The Secret’s Out

In a discussion group I’m in, we’ve been discussing the controversial book/film “The Secret.” The gist of the “secret” is the “law of attraction“–the idea that we can shape reality by purposefully focusing our thoughts. When the topic was initially brought up, there were very differing opinions about it. I hadn’t heard of it so I decided to watch some of the film. My impression was less than favorable, and more than a little painful. The film’s rhetoric seemed to be laced with logical fallacies and scientific inaccuracies. I also had major problems with it from a religious point of view. So I decided to put together a concise list of problems (along with the very few points on which I agreed with them), and I’m posting them here to see if anyone else wishes to contribute or (even better) come to the film’s defense.

Admirable Qualities

  • power of “positive thinking”
  • value of gratitude
  • virtue of not dwelling in misery and depression
  • optimism and forward-thinking
  • inspirational stories
  • motivation for self-improvement

Fallacies

  • neither correlation nor chronological incidence implies causation (cum hoc and post hoc)
  • appeal to authority (famous historical figures and interviewees)
  • argument from ignorance (“do you know how electricity works?”)
  • appeal to secrecy and intrigue (“the Secret was supressed”)
  • “wishful thinking” fallacy
  • blaming the victim
  • reliance on dubious analogies
  • hasty generalization and overwhelming exceptions

Scientific Problems

  • inappropriate use of scientific term “law”
  • insufficient presentation of quantum physical basis
  • lack of peer-reviewed scientific publications
  • anecdotal evidence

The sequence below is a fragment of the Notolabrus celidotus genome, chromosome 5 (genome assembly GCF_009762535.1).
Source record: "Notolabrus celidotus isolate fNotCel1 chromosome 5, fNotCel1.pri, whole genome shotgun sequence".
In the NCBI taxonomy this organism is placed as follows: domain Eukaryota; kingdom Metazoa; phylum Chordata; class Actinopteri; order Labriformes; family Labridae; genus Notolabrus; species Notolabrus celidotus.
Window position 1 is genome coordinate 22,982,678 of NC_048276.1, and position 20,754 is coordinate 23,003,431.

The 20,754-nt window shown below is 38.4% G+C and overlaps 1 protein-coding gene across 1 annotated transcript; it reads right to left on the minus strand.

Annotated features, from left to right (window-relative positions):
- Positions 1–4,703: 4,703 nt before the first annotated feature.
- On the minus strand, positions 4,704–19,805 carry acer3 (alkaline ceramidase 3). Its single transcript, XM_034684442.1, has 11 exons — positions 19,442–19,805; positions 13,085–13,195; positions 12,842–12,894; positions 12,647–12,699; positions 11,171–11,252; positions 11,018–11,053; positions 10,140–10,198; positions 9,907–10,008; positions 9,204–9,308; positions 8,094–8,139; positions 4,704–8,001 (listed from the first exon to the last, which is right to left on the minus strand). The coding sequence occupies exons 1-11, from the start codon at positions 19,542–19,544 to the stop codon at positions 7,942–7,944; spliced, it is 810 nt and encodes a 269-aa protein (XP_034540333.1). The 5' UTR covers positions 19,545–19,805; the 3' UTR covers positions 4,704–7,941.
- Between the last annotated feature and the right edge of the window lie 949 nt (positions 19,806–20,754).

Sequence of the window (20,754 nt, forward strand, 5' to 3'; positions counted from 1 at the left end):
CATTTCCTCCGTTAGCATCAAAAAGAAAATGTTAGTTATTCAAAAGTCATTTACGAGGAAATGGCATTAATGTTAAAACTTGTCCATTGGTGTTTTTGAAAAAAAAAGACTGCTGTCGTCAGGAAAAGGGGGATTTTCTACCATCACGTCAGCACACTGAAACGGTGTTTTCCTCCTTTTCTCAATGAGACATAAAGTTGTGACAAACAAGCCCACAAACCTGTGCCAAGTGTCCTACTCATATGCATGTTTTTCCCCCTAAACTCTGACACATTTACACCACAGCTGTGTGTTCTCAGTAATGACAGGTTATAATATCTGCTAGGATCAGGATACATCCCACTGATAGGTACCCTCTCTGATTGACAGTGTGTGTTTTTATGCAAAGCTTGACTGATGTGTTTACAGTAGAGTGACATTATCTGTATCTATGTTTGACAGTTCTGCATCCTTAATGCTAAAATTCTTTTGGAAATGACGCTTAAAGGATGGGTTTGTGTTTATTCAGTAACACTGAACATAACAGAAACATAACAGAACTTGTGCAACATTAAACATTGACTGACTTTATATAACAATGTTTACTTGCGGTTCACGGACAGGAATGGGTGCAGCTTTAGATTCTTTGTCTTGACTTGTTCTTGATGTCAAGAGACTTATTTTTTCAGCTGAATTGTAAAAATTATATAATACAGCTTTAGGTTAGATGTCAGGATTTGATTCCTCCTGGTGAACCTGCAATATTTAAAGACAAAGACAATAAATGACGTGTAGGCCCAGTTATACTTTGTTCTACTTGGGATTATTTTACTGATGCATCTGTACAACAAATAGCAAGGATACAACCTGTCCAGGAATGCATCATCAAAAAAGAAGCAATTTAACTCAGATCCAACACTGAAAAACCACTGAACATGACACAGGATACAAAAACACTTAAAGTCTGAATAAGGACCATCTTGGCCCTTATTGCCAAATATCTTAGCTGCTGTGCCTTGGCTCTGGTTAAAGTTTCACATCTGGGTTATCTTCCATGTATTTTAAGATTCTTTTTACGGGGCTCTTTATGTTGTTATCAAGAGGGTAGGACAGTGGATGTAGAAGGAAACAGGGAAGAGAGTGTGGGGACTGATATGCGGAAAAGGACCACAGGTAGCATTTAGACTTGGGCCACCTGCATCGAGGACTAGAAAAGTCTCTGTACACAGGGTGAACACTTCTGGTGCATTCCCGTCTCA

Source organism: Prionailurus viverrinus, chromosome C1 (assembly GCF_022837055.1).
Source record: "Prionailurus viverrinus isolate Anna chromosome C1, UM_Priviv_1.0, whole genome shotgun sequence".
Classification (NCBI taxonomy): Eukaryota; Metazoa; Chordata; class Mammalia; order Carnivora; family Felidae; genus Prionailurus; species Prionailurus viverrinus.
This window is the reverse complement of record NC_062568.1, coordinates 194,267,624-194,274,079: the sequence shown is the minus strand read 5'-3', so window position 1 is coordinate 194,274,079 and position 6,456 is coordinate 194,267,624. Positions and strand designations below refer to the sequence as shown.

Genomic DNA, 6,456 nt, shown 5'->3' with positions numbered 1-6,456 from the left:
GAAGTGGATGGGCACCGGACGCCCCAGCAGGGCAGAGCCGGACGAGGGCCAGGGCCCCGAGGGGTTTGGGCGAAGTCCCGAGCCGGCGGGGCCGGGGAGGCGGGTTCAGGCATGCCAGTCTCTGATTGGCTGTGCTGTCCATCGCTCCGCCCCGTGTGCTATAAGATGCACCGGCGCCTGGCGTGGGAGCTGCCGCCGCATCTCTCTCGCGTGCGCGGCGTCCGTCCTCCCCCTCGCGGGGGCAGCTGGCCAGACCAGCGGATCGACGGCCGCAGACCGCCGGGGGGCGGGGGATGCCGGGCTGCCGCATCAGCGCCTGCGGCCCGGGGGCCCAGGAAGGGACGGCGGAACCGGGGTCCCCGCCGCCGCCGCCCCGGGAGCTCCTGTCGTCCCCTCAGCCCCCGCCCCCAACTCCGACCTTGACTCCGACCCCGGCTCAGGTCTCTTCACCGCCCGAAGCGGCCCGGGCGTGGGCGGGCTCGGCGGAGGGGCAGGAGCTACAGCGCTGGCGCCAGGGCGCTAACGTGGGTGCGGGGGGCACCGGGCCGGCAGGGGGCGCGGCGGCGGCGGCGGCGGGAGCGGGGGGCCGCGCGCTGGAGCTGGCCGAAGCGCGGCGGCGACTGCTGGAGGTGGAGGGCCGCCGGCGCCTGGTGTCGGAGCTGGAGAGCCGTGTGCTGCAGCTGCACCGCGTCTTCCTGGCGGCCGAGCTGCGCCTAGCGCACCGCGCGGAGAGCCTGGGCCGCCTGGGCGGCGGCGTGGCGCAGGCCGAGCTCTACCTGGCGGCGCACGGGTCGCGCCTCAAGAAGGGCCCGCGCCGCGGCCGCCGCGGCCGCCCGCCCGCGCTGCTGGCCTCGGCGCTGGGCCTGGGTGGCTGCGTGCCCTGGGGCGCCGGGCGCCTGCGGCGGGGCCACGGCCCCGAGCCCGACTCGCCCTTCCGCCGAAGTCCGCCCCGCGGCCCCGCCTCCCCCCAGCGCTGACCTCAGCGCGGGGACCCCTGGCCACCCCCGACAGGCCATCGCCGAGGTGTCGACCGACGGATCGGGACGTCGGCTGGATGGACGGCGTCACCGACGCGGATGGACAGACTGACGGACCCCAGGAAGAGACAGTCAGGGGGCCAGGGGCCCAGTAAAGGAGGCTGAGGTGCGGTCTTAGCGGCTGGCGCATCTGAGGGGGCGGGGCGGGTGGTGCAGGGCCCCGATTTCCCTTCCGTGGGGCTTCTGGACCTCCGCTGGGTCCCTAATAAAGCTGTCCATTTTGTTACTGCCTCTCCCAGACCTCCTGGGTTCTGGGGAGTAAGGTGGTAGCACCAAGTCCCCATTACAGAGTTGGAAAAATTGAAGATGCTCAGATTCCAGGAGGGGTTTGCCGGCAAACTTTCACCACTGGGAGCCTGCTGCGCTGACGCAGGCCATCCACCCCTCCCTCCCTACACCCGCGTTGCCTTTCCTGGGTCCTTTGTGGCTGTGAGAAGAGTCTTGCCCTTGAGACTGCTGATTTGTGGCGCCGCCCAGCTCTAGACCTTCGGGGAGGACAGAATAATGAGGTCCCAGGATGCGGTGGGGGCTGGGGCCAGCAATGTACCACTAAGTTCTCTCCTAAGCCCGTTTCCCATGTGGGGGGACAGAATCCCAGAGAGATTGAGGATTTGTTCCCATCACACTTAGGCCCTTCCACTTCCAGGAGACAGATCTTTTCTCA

• selection bias in evidence (self-reported positive results)
  • reliance on undefined terms like “feeling” and “emotion”
  • ill-defined requirements for success (ie. “recieve”) create an “easy out” for failure explanation
  • lack of robust falsifiability and testability

Misc. Problems

  • infomercial (“get-rich-quick”) & extreme self-help qualities (“if it seems too good to be true…”)
  • reliance on confirmation bias (interpretation of new information in a way that confirms preconceptions and avoids contradictions)
  • application of Occam’s Razor: simpler explanations exist
  • historical conspiracy theory: how many would have to know and remain silent?
  • men as gods/creators (ie. serpent in Eden)
  • appeal to greed
  • offer of panacea (all-encompassing cure)
  • gnosticism and “learned elite”
  • sources (“The Science of Getting Rich” and New Thought movement)
  • proposed as “theory of everything”

Conclusion

  • some value as self-help, but ultimately pseudoscience and selfishness

Some comments from a Christian perspective (although somewhat lame)

  • http://www.listenuptv.com/programs/070422thesecret.shtml
  • http://www.theevident.com/
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2 Responses to The Secret’s Out

  1. Tim Disney says:

    Sorry, I don’t think I can come to the defense of this trash. I watched the first 20min of it on YouTube and became more and more angry with each passing minute. As you point out it is a pseudoscience, but I think it’s a dangerous strain because it encourages people to change their live based on its teachings. And while thinking “happy” thoughts may not be necessarily bad, what happens when they don’t get the health and wealth they were promised? I was really scared when one scene depicted a person standing outside a lottery building, the message clear: “think” positive and you will win the lotto. Gah!

    I also really hated the way they portrayed “the secret” as being part of a grand cover up. While that may make it more interesting, a “conspiracy theory” should set off the warning signals. The world is generally far less complicated than the conspiracy theorist would have us believe.

    I also think one of the “quantum physicists” interviewed was on “What the Bleep Do We Know!”, another pseudoscience piece of garbage. While I don’t want to fall into the fallacy of “guilt by association”, I would like to point out that both these film’s grasp of how quantum physics relates to the “real” (aka macro) world is tenuous at best.

  2. Tim Disney says:

    Oh, another problem. What about the Jews during the Holocaust? Or people in Darfur, Katrina…pick your crisis. Were they all just not thinking enough positive thoughts? “The Secret” seems to imply that they got what was their “cosmic due” for having negative emotion.

    I don’t like that idea very much.

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